Trying to figure out exactly how to request shadowing opportunities can be difficult. In addition to being the humble premed student, seeking the knowledge of those physicians who have been practicing medicine for years, you find yourself wondering where you should even begin to look. The following outlines some things that may help streamline your shadowing experience.
Don’t be reluctant to outright request shadowing opportunities. You may be surprised at the level of interest that physicians take in future doctors. While some physicians may be reluctant due to HIPAA risks and patient confidentiality concerns, many embrace the courage and ambition of young pre-meds.
Yes, there are many physicians that will say no in an instant. Some of them fear the HIPAA liabilities that come along with shadowing. Others merely may not want to take the time to help or had trouble with students shadowing in the past. Regardless of the number of “no” responses, remember that you only need one “yes” to accomplish your goal.
Have a resume’ ready.
A resume can serve more than one purpose for the intent to shadow a physician. It may offer the doctor or hospital you’ll be working with an opportunity to learn about your professional, volunteer, and clinical experience that makes you a viable candidate for shadowing. Also, having a resume ready will show that you’ve taken the time to adequately prepare for professional encounters.
If you are not sure how to write a resume or simply would like an example, we have created resumes specifically for pre-meds. Be sure to highlight your medical experience and also to alleviate any concerns the physician may have for patient privacy and patient rights.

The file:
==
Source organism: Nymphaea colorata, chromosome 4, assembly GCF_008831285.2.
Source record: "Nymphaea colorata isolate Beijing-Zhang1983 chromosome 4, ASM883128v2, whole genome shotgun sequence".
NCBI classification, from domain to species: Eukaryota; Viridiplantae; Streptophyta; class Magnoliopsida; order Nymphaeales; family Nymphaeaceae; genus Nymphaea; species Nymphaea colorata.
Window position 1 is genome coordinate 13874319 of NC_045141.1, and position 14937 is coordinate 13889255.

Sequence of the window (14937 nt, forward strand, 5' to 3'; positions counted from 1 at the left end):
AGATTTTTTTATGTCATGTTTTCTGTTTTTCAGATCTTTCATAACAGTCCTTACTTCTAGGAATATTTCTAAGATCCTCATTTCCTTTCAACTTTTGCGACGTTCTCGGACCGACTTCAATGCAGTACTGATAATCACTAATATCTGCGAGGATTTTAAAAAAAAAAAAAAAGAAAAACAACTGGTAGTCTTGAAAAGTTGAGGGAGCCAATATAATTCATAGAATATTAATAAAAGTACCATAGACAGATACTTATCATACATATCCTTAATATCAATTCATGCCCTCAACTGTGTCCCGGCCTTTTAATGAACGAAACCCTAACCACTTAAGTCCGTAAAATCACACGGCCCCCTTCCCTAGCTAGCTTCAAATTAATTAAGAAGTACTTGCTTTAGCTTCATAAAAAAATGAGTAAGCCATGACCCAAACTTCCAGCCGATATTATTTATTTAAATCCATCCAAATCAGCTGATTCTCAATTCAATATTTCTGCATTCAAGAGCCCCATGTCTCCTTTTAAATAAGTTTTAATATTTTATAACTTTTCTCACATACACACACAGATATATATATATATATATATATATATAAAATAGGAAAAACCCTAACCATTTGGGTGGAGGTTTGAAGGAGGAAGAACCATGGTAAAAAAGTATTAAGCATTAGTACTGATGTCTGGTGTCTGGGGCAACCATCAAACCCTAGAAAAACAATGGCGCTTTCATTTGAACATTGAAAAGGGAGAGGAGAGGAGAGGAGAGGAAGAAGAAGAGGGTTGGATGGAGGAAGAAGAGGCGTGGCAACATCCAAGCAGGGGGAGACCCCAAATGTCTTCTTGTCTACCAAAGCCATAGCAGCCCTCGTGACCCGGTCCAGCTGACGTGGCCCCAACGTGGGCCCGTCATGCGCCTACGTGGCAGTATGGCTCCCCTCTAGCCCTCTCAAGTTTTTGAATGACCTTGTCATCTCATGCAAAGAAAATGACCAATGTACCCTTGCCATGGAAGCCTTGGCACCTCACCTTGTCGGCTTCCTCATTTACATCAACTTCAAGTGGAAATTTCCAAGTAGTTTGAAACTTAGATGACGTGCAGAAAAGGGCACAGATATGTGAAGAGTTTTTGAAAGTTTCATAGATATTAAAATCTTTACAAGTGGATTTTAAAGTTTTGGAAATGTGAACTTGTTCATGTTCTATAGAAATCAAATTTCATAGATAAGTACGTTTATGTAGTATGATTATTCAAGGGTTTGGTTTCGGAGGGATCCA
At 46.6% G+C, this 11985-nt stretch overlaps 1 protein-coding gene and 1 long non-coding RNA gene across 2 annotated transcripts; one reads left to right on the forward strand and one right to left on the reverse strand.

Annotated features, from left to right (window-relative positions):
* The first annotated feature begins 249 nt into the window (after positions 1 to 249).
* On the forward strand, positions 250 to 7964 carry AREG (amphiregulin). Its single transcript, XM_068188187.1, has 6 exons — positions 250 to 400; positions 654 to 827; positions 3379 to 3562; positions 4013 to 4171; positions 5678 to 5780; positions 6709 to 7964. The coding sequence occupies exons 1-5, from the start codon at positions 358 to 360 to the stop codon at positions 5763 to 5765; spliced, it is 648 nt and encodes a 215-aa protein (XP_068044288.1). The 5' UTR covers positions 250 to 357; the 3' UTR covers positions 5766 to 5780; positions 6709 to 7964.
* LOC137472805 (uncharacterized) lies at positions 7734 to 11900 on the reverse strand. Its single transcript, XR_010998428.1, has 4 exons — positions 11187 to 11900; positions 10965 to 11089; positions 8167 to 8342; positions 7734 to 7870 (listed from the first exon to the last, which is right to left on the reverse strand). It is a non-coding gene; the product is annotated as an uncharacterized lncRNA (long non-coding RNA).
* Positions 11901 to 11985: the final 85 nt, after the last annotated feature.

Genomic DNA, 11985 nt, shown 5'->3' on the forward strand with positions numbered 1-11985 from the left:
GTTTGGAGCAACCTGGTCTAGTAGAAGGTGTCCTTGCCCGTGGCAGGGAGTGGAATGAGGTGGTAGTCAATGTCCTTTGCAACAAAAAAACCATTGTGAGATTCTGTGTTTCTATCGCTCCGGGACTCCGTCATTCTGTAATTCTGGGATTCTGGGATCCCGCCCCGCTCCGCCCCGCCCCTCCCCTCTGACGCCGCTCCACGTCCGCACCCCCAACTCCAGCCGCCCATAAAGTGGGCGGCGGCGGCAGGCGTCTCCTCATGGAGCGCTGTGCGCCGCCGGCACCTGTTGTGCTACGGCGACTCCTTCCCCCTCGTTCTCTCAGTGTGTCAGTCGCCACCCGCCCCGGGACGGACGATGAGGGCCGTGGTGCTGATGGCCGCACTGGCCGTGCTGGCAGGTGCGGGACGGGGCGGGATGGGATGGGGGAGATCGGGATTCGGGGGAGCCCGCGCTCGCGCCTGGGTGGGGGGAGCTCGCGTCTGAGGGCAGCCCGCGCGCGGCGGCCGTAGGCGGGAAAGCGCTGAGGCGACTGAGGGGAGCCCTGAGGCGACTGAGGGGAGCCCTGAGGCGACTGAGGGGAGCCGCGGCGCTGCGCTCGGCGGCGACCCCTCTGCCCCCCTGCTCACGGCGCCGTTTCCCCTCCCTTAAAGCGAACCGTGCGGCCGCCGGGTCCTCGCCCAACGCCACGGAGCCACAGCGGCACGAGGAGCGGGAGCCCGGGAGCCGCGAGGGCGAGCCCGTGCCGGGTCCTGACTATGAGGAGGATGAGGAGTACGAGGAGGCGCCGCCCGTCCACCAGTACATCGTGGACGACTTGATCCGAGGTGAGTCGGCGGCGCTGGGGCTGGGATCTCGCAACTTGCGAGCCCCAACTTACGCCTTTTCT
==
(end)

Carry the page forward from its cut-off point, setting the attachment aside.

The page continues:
Cold call or walk into an office.
Be sure to use the telephone, in-person, and postal mail as your primary form of contact. Although technology is becoming a much more part of everyday life, e-mail lacks the sincerity and formality sometimes needed to persuade a physician to mentor young students. Furthermore, many people may disregard unsolicited emails. You wouldn’t want the effort spent on your resume and cover letter to end up in the spam folder or trash.
If you know what a phone book is, brush the dust off of it and open it up. If you’ve never actually used a phone book, this is a great time to start. Physicians, especially older ones, still purchase advertising space in the local yellow pages. Why? Well, because most of their patients are older and never “Googled” a physician and wouldn’t know how.
This can be risky, but with proper preparation walking into a physicians office can provide opportunity and networking beyond measures. Be sure to be dressed appropriately ( suits for men and suits/dresses for ladies) and conduct some research about the physician you intend to ask before you arrive. Check out the Physician Shadowing Etiquette page for more information.
Realize that physicians are among the most educated and possibly the most intelligent professionals in the world. They will know if your motives are unfitting for their office and patients. Use your own words to express what opportunities you are looking for and what you believe the future has in store for your medical career.
This is your opportunity to show your passion for medicine. If you feel as though you are shadowing a physician simply because it’s a requirement, you may want to pursue a different career.
Family and Friends
Then, start with family members and people that you know that may know physicians. Personal requests and recommendations are always more successful,personal, and fulfilling than programs that offer routine shadowing of a physician. Ask your family physician. Check with your local AMSA and local hospital human resources department to see if they have an agreement with any local physicians.
Already found an opportunity shadowing a physician?
Found an opportunity and unsure what to do next? Visit our page on shadowing etiquette.